Florida voters re-elected Republican Rick Scott as governor and delivered another big political defeat to the once rising career of Democrat Charlie Crist.
The Associated Press declared Scott the winner Tuesday night with nearly all precincts reporting. He held nearly 49 percent of the vote to Crist's nearly 47 percent.
"It's time to put all the division behind us and come together," Scott told supporters after the win. "Forget about all the partisanship, Florida is on a mission. That mission is to keep growing and become the very best place in the world to get a job, raise a family and live the American dream."
Scott said he received a phone call from Crist, who conceded late Tuesday.
"It's never really been about right vs. left, it's really been about right vs. wrong, and I hope as Floridians as we go forward we can focus on that and work together," Crist said after the loss. "Florida needs all of us, she needs all of us to work together."
According to the Florida Department of State, Scott won by a slim margin of less than 100,000 votes. With 99 percent of precincts reporting, Scott had 2,858,119 votes to Crist's 2,786,643.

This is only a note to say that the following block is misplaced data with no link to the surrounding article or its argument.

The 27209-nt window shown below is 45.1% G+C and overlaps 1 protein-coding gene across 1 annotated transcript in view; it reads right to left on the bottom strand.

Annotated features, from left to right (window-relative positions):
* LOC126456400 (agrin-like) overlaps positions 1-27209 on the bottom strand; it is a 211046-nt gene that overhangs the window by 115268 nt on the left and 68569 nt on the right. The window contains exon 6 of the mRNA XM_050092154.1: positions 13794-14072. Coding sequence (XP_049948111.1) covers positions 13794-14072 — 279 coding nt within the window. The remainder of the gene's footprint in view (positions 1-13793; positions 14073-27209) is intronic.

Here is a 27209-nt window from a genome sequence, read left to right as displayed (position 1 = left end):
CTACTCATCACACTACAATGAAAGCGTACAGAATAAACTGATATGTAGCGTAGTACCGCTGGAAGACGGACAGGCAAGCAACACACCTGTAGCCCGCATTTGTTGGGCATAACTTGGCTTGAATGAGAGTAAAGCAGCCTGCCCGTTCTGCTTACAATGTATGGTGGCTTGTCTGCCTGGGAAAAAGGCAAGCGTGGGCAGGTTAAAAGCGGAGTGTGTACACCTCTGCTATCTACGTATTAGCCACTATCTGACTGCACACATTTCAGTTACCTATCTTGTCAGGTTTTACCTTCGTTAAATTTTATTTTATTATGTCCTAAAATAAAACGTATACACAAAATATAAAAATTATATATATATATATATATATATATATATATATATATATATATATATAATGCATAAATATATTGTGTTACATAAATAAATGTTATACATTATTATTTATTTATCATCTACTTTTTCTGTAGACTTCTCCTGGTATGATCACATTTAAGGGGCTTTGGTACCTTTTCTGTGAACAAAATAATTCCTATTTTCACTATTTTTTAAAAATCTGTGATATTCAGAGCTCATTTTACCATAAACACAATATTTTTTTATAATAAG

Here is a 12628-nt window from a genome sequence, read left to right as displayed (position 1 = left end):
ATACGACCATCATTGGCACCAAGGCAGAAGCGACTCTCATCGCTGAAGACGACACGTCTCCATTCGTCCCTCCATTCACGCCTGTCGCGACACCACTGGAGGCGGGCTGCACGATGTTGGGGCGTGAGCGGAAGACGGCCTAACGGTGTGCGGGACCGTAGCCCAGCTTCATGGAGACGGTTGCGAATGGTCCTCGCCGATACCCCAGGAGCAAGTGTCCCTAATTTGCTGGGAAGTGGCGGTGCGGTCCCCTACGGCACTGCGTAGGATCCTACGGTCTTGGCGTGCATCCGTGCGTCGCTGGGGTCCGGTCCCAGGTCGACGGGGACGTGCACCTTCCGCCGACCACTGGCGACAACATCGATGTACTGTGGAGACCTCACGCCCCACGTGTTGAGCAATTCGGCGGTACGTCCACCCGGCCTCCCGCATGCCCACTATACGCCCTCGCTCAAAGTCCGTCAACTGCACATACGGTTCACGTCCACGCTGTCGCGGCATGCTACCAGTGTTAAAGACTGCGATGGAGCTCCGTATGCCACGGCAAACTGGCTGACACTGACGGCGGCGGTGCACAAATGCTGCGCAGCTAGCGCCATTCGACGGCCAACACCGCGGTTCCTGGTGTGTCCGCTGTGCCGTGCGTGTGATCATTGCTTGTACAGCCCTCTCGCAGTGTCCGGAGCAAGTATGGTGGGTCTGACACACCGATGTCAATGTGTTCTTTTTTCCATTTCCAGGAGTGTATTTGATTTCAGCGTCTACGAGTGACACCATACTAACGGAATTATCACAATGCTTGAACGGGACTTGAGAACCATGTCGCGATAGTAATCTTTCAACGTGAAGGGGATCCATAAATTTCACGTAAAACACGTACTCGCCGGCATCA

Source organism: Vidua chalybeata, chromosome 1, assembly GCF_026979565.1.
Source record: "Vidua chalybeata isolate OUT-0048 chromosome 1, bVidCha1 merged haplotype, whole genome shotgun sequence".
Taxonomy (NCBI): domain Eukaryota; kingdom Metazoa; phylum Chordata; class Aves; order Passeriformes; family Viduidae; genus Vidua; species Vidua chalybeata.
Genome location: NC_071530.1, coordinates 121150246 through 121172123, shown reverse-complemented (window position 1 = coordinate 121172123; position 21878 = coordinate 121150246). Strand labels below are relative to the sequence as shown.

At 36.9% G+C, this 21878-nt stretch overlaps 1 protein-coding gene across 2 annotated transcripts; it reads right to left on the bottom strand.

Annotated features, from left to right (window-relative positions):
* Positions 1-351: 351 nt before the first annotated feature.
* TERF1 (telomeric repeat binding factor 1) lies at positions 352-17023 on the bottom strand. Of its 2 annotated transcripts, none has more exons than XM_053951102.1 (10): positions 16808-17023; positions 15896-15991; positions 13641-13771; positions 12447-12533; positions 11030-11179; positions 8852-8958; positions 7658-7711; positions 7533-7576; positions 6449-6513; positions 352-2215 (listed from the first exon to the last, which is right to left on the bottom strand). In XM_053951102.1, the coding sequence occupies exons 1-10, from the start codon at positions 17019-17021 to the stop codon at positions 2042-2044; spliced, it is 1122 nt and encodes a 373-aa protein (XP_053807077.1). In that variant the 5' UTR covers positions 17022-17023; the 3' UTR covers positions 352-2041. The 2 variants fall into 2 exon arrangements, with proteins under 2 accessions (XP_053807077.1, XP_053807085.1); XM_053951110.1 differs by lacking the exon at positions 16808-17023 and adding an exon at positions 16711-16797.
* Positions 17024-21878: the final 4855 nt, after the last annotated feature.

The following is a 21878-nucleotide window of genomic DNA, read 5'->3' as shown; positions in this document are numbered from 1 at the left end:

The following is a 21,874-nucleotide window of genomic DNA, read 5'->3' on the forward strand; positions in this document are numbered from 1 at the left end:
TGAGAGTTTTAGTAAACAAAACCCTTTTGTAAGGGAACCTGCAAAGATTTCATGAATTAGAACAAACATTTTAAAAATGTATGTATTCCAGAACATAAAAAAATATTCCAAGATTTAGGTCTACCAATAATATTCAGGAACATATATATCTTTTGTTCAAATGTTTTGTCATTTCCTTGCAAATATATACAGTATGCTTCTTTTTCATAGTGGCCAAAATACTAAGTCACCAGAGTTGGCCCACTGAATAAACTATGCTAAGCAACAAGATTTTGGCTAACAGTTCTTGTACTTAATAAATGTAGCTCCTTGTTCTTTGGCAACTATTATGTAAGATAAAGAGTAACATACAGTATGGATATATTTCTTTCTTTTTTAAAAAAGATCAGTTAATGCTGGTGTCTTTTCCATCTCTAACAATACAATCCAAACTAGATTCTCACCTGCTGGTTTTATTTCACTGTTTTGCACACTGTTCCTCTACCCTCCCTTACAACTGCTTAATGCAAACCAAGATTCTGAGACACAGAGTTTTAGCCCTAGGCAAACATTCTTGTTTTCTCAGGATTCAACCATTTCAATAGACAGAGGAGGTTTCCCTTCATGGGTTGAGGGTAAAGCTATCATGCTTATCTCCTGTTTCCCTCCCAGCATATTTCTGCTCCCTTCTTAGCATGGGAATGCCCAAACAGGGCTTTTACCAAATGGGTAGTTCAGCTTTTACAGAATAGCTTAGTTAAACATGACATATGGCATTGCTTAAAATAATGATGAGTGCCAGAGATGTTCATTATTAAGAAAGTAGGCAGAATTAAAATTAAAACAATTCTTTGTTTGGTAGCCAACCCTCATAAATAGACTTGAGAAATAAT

The 61-year-old Scott overcame a late deficit in some polls to post the win. His campaign emphasized the drop in the state's unemployment rate and criticized Crist as a political opportunist and supporter of President Barack Obama. In the final days, Scott and his wife put almost $13 million of their own money into the campaign. Scott is a multimillionaire who made his fortune as the founder and one-time CEO of a hospital chain.
The gubernatorial election was not without a little last minute drama Tuesday evening. The polls closed at 7 p.m., but the Crist campaign sought to keep the polls open in Broward County until 9 p.m. due to what it called “several individual and systemic breakdowns that made it difficult for voters to cast regular ballots."
The motion was denied by a Broward County judge shortly before 8 p.m., when the polls closed across the entire state.
Scott’s victory made him just the second GOP governor in state history to win re-election. He also won re-election with approval ratings consistently under 50 percent for almost his entire first four years in office.
Crist’s political career may be over after losing another statewide election. Crist, a one-time Republican, lost a Senate election as an independent and has now lost a gubernatorial election as a Democrat.